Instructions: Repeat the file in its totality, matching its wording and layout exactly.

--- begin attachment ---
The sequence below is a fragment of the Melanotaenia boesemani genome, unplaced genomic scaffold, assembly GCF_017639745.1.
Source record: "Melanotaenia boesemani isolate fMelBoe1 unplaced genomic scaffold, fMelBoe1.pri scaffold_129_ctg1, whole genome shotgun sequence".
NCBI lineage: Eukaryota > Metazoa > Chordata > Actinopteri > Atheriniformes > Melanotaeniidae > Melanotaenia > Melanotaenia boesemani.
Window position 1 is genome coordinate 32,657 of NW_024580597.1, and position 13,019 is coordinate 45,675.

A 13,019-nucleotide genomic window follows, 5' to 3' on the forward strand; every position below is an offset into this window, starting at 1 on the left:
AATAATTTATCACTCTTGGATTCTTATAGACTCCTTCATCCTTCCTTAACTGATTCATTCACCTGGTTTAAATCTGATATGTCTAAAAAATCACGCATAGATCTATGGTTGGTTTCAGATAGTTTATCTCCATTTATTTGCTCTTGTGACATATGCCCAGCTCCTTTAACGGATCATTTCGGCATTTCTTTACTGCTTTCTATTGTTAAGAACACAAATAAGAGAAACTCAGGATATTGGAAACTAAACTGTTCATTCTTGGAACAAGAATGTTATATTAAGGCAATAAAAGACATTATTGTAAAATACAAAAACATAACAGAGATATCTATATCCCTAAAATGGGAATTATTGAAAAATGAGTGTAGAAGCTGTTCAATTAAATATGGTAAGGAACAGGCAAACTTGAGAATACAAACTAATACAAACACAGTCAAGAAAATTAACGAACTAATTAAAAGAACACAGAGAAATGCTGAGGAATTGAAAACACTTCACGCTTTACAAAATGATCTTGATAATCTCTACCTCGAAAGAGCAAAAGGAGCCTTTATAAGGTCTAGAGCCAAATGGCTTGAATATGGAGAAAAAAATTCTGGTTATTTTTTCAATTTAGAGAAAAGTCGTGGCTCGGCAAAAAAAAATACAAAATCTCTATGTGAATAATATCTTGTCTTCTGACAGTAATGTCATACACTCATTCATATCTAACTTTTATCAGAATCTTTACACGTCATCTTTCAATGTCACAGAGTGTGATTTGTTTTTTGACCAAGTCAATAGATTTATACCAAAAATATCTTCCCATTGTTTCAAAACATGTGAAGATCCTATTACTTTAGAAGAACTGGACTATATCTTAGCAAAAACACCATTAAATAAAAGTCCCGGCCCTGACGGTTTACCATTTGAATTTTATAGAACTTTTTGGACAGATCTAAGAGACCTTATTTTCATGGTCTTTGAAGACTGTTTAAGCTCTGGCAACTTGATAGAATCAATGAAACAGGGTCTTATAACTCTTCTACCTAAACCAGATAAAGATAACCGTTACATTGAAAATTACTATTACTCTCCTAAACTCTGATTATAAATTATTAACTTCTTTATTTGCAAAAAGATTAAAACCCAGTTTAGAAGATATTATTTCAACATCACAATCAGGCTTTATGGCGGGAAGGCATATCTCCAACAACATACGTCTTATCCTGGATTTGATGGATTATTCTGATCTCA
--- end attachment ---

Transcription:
The sequence below is a fragment of the Melanotaenia boesemani genome, unplaced genomic scaffold, assembly GCF_017639745.1.
Source record: "Melanotaenia boesemani isolate fMelBoe1 unplaced genomic scaffold, fMelBoe1.pri scaffold_129_ctg1, whole genome shotgun sequence".
NCBI lineage: Eukaryota > Metazoa > Chordata > Actinopteri > Atheriniformes > Melanotaeniidae > Melanotaenia > Melanotaenia boesemani.
Window position 1 is genome coordinate 32,657 of NW_024580597.1, and position 13,019 is coordinate 45,675.

A 13,019-nucleotide genomic window follows, 5' to 3' on the forward strand; every position below is an offset into this window, starting at 1 on the left:
AATAATTTATCACTCTTGGATTCTTATAGACTCCTTCATCCTTCCTTAACTGATTCATTCACCTGGTTTAAATCTGATATGTCTAAAAAATCACGCATAGATCTATGGTTGGTTTCAGATAGTTTATCTCCATTTATTTGCTCTTGTGACATATGCCCAGCTCCTTTAACGGATCATTTCGGCATTTCTTTACTGCTTTCTATTGTTAAGAACACAAATAAGAGAAACTCAGGATATTGGAAACTAAACTGTTCATTCTTGGAACAAGAATGTTATATTAAGGCAATAAAAGACATTATTGTAAAATACAAAAACATAACAGAGATATCTATATCCCTAAAATGGGAATTATTGAAAAATGAGTGTAGAAGCTGTTCAATTAAATATGGTAAGGAACAGGCAAACTTGAGAATACAAACTAATACAAACACAGTCAAGAAAATTAACGAACTAATTAAAAGAACACAGAGAAATGCTGAGGAATTGAAAACACTTCACGCTTTACAAAATGATCTTGATAATCTCTACCTCGAAAGAGCAAAAGGAGCCTTTATAAGGTCTAGAGCCAAATGGCTTGAATATGGAGAAAAAAATTCTGGTTATTTTTTCAATTTAGAGAAAAGTCGTGGCTCGGCAAAAAAAAATACAAAATCTCTATGTGAATAATATCTTGTCTTCTGACAGTAATGTCATACACTCATTCATATCTAACTTTTATCAGAATCTTTACACGTCATCTTTCAATGTCACAGAGTGTGATTTGTTTTTTGACCAAGTCAATAGATTTATACCAAAAATATCTTCCCATTGTTTCAAAACATGTGAAGATCCTATTACTTTAGAAGAACTGGACTATATCTTAGCAAAAACACCATTAAATAAAAGTCCCGGCCCTGACGGTTTACCATTTGAATTTTATAGAACTTTTTGGACAGATCTAAGAGACCTTATTTTCATGGTCTTTGAAGACTGTTTAAGCTCTGGCAACTTGATAGAATCAATGAAACAGGGTCTTATAACTCTTCTACCTAAACCAGATAAAGATAACCGTTACATTGAAAATTACTATTACTCTCCTAAACTCTGATTATAAATTATTAACTTCTTTATTTGCAAAAAGATTAAAACCCAGTTTAGAAGATATTATTTCAACATCACAATCAGGCTTTATGGCGGGAAGGCATATCTCCAACAACATACGTCTTATCCTGGATTTGATGGATTATTCTGATCTCA